Section 22651 california vehicle code - Interpretation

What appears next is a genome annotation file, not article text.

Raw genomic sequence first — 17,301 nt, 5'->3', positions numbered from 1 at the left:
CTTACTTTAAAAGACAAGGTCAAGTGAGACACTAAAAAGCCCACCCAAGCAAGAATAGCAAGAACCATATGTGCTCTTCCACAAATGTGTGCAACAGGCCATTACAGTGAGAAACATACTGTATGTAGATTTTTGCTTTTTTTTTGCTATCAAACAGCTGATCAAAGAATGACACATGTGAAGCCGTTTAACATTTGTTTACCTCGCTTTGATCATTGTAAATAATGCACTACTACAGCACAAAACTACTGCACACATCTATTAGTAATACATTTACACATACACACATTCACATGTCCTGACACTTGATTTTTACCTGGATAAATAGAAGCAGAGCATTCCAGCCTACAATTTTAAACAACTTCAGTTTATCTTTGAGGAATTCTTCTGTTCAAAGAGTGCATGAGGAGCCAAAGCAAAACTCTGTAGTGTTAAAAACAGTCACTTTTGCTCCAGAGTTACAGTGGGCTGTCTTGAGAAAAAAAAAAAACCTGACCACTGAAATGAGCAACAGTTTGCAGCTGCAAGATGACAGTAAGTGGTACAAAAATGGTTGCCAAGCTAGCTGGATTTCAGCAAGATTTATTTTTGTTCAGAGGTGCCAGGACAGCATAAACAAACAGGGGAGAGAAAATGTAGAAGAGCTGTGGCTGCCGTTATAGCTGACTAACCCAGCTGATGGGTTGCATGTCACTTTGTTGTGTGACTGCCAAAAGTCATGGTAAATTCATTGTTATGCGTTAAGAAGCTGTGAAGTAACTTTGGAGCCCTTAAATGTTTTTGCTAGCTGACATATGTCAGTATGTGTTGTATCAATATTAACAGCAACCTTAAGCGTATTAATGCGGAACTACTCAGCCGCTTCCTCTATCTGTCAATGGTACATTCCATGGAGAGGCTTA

In California, impoundment of a vehicle is controlled by section 22651, which provides in pertinent part: "Any peace officer, . . . who is engaged in directing traffic or enforcing parking laws and regulations, of a city, county, or jurisdiction of a state agency in which a vehicle is located, may remove a vehicle located within the territorial limits in which the officer or employee may act, under any of the following circumstances: "(p) When the peace officer issues the driver of a vehicle a notice to appear for a violation of Section 12500, . . . and the vehicle has not been impounded pursuant to Section 22655.5. . . ." Subdivision (p), before amendment in 1994, contained a provision that in lieu of impounding the vehicle, it could be released to a passenger who possessed a valid driver's license. Officers acting pursuant to this section in impounding vehicles may be considered to have acted pursuant to standardized procedures as required by Bertine. ( People v. Benites, supra, 9 Cal.App.4th at pp. 327-328; People v. Burch (1986) 188 Cal. App. 3d 172, 176, 232 Cal. Rptr. 502.) The constitutionally valid procedures to impound a vehicle and conduct an inventory search have been developed in a series of cases from the state and federal courts. In South Dakota v. Opperman, supra, 428 U.S. 364, an automobile was impounded by the police for overtime parking in a restricted area. The car was taken to the city impound lot. a policeman observed a watch on the dashboard and other items of personal property in plain view from the outside of the vehicle. The officer ordered the car to be unlocked and the contents of the car inventoried pursuant to police regulations. ( Id. at p. 380, fn. 6.) Opperman held the inventory search to be reasonable under the Fourth Amendment because the inventory practice by the police department to safeguard the vehicle's contents was standard police procedure generally followed throughout the country. ( Id. at p. 376.) In light of the strong governmental interest to prevent claims of stolen property, and the diminished expectation of privacy in a vehicle, the court upheld the inventory search and noted other cases which accorded deference to police caretaking procedures designed to secure and protect vehicles and their contents within police custody. (Ibid.)